Wednesday, May 27, 2009
For The Record
I'll be waiting to hear from those who continue to argue that our president is mistaken in closing Gitmo and in ending torture. Because now their military hero (and with that I'd agree) David Petraeus has said it's the right thing to do. So, previously, has the Chairman of the Joint Chiefs.
The deniers have kissed off calls for ending torture when they come from professional interrogators who served in Iraq: after all, how could such a person know what he's talking about. If Dick Cheney dismisses the argument that torture was a recruitment tool, then surely a guy who saw the evidence of it daily must be a liar. How, one wonders, will they reject the Commander of Centcom?
More and more clearly, the policies of torture and detention under Cheney/Bush are revealed as devastating mistakes, rising nearly to the level of devastation of the invasion of Iraq itself. Near the top among the reasons I keep harping on it is that the defense of those policies is a perfect microcosm of our politics in general, and that of the current Republican party in particular. The facts are there, indisputable. The people who are the most expert are virtually unanimous. And yet, for reasons beyond comprehension, some on the right wing of the right wing refuse to accept it.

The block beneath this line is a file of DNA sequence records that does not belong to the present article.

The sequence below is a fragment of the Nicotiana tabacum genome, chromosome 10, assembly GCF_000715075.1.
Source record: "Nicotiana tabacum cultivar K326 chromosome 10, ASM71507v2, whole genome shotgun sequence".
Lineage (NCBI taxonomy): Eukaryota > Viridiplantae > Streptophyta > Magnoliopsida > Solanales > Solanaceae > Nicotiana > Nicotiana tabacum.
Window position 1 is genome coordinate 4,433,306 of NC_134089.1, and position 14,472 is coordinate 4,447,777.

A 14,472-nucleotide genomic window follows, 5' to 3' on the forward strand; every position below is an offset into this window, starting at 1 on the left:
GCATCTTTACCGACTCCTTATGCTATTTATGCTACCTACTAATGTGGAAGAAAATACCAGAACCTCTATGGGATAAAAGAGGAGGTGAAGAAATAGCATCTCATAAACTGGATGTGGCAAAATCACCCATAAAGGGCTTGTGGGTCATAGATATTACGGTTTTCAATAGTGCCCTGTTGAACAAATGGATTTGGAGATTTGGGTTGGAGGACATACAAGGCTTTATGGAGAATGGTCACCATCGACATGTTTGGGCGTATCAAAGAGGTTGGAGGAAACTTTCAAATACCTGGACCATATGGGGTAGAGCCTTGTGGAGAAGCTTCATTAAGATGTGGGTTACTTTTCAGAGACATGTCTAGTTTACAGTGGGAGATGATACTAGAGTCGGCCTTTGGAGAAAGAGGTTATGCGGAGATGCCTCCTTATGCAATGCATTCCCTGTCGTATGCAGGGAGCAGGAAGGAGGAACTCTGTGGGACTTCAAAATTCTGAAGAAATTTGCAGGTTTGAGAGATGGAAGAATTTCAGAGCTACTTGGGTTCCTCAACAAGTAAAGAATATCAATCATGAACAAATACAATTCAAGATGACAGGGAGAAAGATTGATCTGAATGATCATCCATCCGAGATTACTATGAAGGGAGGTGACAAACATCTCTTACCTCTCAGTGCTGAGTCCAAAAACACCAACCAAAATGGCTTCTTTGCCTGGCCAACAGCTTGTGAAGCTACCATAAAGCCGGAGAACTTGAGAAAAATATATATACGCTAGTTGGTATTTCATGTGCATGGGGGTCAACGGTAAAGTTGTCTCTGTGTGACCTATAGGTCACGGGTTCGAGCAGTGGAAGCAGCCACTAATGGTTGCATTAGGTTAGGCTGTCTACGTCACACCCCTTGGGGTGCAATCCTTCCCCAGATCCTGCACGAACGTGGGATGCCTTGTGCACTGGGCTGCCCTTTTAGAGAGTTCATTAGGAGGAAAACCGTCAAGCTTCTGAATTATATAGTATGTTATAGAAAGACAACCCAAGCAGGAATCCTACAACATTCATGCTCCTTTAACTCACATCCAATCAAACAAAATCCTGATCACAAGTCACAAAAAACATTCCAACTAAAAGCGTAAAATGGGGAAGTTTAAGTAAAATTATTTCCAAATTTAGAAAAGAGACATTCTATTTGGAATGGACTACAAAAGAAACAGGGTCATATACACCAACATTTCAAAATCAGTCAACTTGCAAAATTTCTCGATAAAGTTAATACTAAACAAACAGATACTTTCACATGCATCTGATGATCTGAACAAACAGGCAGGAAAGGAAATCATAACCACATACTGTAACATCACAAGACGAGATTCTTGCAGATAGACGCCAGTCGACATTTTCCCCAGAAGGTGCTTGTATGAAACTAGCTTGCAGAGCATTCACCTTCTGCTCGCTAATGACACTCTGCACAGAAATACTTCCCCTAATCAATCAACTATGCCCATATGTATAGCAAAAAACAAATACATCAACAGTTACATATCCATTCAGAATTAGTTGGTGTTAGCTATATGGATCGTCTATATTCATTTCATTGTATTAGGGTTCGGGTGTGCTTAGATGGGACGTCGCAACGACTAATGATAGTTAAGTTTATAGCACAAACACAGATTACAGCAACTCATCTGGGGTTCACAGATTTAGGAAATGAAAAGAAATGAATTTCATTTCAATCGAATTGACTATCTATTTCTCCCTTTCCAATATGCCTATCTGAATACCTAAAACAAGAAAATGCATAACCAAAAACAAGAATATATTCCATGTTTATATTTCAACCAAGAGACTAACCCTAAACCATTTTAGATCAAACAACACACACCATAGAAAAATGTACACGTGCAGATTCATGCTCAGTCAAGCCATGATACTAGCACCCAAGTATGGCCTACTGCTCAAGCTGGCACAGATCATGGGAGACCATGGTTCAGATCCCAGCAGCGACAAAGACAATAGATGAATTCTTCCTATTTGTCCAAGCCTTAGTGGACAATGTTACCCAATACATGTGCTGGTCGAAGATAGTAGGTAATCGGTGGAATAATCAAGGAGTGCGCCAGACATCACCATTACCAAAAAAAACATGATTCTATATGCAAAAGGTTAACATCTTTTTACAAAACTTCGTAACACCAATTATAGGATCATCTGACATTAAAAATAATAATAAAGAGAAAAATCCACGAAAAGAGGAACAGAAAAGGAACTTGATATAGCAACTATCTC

It's not as if we're arguing something abstract, like hating or loving the Yankees (although in that, my position is absolutely correct). Once again, we see the problem for our political future: some people -- most of them conservatives -- are fundamentally unable to deal with facts that disprove a desired belief. And although only about twenty percent of people now identify themselves as Republicans, they represent forty percent of the US Senate.
To me it seems hopeless. If people who are refractory to factual arguments have a veto over those that aren't, how can we hope for progress on anything? Societies contain people of all sorts. Good or bad, that's the way it is. I can hurry by or engage the guy on the street corner ranting and handing out leaflets. Local color. Not an issue one way or the other. But when our political system appears now to have been rigged to see to it that those people are elected to Congress, there's real cause for real alarm. When the only ones remaining who favor continuing detention at Guantanamo and the use of torture are those who ignore all the data and the professionals, it says something.
And what is says, for the billionth time, is that we're screwed.